This seems like a match where the winner will be decided based upon where the fight takes place. In striking, they have fairly similar styles, but Ladd has a greater threat. She has a much higher strike differential and she will be looking to use that here. Eubanks’ striking is much more of a brawling style and that leaves her open to Aspen’s power. That will make Eubanks go to the ground, but to do that, she will need to get close, which is where Ladd is the most dangerous. This should be a fun, but unnecessary rematch.
Take the Shot: Aspen Ladd via Unanimous Decision
Davi Ramos vs. Austin Hubbard (LW)
Davi Ramos (9-2, 3-1 UFC) fell flat in his UFC debut against Sergio Moraes. He is a pupil of the Nogueira brothers and has the fantastic jiu-jitsu to show for it. All 3 of his UFC wins have come by submission, with two of those in the first round. While Ramos is certainly a specialist, the other aspects of his game aren’t half bad and improve every fight. He does have power in his punches and is a thicc 155-pounder. His takedowns impress and the only issue I see would be his clinch work, where he can be outclassed.
The Octagon newcomer Ramos got with his three-fight win streak is Austin Hubbard (10-2). Hubbard became the LFA Lightweight champion in December with a fifth-round knockout over Killys Mota. What I have seen from Hubbard (and it is harder to find, especially for the main card) is promising, but still full of holes. Hubbard has four wins in knockout and 2 in submission, but he doesn’t take a heavy advantage in his fights. This is the exact opposite of what to do against Ramos as he will take you down and submit you. Fast.
Take the Shot: Davi Ramos via Round 1 Submission
Charles Oliveira vs. Nik Lentz (LW)
So this is the third time this match will happen. This first time Charles Oliveira (26-8, 14-8 UFC) clipped Nik Lentz (30-9, 14-6 UFC) with an illegal knee so they ran the fight back, where Oliveira finished him in the third. I don’t know why they made this match again. Every aspect of Oliveira’s game is looking better than ever where he is currently on a four-fight win streak. Nik Lentz, on the other hand, looks to be slowing down significantly. This fight is so one-sided it really shouldn’t be happening.
Take the Shot: Charles Oliveira via Round 2 Submission
Antonio Carlos Jr. vs. Ian Heinisch (MW)
Antonio Carlos Junior (10-2, 6-2 UFC) is coming off a layoff of about a year. “Cara de Sapato” (which translates to “Shoeface”) is a true specialist of the game. His jiu-jitsu is incredible and he knows it. His striking is purely a method to get him to that point and he fires takedowns like there’s no tomorrow. The issue with these jiu-jitsu specialists is not actually the holes in their striking, but the lack of wrestling skill. I’m sure better striking would certainly help, but the failure to latch those takedowns often has bad results when they can’t get their opponent on the floor. His striking is by no means the worst, but it lacks any power and relies on his opponent staying on their back foot.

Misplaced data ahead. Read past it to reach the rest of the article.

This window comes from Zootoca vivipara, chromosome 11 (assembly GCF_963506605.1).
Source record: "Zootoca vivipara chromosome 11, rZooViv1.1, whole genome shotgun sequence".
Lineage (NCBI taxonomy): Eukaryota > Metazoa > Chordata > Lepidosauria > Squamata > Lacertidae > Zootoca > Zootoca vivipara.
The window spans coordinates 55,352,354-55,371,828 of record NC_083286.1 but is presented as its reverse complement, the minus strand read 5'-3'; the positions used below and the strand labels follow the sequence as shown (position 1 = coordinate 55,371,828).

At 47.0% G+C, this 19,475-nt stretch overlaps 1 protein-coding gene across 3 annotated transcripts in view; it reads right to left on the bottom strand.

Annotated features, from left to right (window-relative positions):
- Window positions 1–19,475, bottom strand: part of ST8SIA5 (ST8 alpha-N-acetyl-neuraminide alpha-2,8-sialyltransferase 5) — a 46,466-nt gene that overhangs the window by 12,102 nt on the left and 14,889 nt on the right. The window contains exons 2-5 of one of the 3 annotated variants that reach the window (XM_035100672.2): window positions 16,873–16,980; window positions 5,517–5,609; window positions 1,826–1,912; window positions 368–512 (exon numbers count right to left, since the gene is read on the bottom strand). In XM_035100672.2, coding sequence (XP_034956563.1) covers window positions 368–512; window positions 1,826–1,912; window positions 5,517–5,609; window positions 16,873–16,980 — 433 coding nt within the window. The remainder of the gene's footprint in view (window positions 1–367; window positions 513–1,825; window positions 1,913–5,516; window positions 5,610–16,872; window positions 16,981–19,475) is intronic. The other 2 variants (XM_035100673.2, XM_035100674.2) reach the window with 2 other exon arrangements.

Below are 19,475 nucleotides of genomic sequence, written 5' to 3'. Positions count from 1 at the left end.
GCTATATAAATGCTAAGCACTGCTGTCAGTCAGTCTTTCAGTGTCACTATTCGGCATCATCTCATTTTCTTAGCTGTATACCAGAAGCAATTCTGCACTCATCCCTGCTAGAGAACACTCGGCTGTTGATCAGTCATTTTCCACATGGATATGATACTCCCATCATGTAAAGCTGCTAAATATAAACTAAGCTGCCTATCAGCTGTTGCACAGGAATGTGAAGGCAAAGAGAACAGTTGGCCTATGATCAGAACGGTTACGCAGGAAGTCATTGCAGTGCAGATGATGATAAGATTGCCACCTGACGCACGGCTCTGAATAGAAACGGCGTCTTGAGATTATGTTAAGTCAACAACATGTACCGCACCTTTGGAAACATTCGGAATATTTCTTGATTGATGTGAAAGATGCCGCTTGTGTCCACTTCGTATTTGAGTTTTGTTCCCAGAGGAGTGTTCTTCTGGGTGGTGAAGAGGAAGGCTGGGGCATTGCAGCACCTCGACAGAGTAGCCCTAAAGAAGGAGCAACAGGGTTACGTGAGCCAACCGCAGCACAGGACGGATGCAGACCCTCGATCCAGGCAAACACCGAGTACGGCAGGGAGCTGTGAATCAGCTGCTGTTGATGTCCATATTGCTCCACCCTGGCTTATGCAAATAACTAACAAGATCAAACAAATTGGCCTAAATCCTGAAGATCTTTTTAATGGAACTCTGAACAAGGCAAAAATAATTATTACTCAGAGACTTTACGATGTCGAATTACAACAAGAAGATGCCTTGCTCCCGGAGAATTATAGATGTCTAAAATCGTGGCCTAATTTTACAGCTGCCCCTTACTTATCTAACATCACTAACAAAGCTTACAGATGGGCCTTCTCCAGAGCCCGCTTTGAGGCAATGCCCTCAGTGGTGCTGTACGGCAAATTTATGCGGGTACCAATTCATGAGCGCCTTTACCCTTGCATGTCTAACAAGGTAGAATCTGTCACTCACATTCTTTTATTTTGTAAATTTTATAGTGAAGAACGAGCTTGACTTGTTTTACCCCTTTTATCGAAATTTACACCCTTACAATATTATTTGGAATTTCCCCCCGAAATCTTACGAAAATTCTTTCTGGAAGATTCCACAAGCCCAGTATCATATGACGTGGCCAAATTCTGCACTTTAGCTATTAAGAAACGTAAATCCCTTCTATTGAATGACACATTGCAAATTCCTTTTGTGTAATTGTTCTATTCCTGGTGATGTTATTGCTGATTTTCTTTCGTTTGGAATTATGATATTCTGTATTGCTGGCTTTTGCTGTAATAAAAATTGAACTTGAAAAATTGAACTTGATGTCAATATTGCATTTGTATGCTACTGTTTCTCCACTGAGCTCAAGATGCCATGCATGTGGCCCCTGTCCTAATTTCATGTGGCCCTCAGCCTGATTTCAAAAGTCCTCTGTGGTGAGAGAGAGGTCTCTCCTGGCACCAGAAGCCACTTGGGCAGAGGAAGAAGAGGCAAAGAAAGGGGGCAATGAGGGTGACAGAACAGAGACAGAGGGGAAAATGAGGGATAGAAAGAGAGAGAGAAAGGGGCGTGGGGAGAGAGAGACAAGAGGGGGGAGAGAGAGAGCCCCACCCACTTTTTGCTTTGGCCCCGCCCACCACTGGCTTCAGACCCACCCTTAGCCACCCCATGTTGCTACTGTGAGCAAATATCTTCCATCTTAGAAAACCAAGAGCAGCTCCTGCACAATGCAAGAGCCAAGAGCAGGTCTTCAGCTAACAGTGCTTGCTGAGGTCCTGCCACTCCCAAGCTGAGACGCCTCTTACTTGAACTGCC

If Shoeface is the specialist, Ian Heinisch (12-1, 1-0 UFC) is the generalist. He fights as a wrestler with incredible striking. In my opinion, “Hurricane”‘s strong suit is in his standing in this match. Heinisch uses all elements of his striking to great lengths and uses intense pressure in every match. His striking is much more technical and more powerful than Carlos and it should show. Heinisch’s wrestling game is not the best, but he uses escapes to get out of any rough positions he finds himself in.
I’m actually surprised that Heinisch isn’t the favorite here. He has striking that is worlds above Shoeface. While no one will dispute Carlos is the better fighter on the ground, Heinisch has proven he has what he needs to find a way out for himself. His game on the feet will leave him with a heavy advantage there and he should have no problem finding the holes. His ground game is at the very least, good enough to get himself out of any tricky situations. Both of Carlos’ losses have happened when his opponent pressures him, and no one pressures like Hurricane.
Take the Shot: Ian Heinisch via Unanimous Decision
Megan Anderson vs. Felicia Spencer (FTW)
There was a time when Megan Anderson (9-3, 1-1 UFC) was slated to be the next victim, er, fight, for Cris Cyborg. That bout fizzled and instead gave way to a dominant performance from Holly Holm. Which was surprising to me, considering that Anderson became the Invicta Featherweight champ with her incredible kickboxing. The 6-foot fighter can fire off head kicks out of nowhere and her 6-inch height advantage should only make that easier. She is an absolute force on the feet and although her volume isn’t crazy, she is dangerous as can be. Anderson’s issues have been clear since the beginning. Although holding two wins by submission, Megan struggles when the fight goes to the ground.
Felicia Spencer (6-0) will certainly be trying to take advantage of that. She will be making her UFC debut here. Spencer had every one of her pro fights in Invicta, most recently a fourth-round submission win to take the Featherweight belt from Pam Sorenson. Spencer has three wins by rear-naked choke and she is a jiu-jitsu specialist. From the moment the bell rings, “FeeNom” looks to pressure her opponent, put them up against the cage, take them down, and get a finish.